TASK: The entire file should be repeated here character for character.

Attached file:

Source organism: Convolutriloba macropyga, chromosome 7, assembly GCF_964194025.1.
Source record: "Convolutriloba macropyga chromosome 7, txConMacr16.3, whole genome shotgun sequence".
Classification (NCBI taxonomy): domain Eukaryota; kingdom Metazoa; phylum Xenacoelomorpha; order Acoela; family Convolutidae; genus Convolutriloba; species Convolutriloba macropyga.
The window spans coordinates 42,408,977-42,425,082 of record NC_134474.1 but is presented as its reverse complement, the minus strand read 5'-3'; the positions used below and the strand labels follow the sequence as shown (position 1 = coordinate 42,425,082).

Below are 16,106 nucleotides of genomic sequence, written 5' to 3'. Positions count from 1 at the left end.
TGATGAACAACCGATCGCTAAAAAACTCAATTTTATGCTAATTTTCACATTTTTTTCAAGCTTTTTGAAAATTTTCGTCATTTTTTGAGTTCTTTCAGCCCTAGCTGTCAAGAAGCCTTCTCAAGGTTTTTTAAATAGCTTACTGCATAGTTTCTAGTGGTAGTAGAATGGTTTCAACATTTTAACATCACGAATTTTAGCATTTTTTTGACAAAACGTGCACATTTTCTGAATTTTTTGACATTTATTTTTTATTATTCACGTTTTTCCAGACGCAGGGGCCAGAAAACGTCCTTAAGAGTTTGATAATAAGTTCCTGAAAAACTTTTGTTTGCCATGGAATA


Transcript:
Source organism: Convolutriloba macropyga, chromosome 7, assembly GCF_964194025.1.
Source record: "Convolutriloba macropyga chromosome 7, txConMacr16.3, whole genome shotgun sequence".
Classification (NCBI taxonomy): domain Eukaryota; kingdom Metazoa; phylum Xenacoelomorpha; order Acoela; family Convolutidae; genus Convolutriloba; species Convolutriloba macropyga.
The window spans coordinates 42,408,977-42,425,082 of record NC_134474.1 but is presented as its reverse complement, the minus strand read 5'-3'; the positions used below and the strand labels follow the sequence as shown (position 1 = coordinate 42,425,082).

Below are 16,106 nucleotides of genomic sequence, written 5' to 3'. Positions count from 1 at the left end.
TGATGAACAACCGATCGCTAAAAAACTCAATTTTATGCTAATTTTCACATTTTTTTCAAGCTTTTTGAAAATTTTCGTCATTTTTTGAGTTCTTTCAGCCCTAGCTGTCAAGAAGCCTTCTCAAGGTTTTTTAAATAGCTTACTGCATAGTTTCTAGTGGTAGTAGAATGGTTTCAACATTTTAACATCACGAATTTTAGCATTTTTTTGACAAAACGTGCACATTTTCTGAATTTTTTGACATTTATTTTTTATTATTCACGTTTTTCCAGACGCAGGGGCCAGAAAACGTCCTTAAGAGTTTGATAATAAGTTCCTGAAAAACTTTTGTTTGCCATGGAATA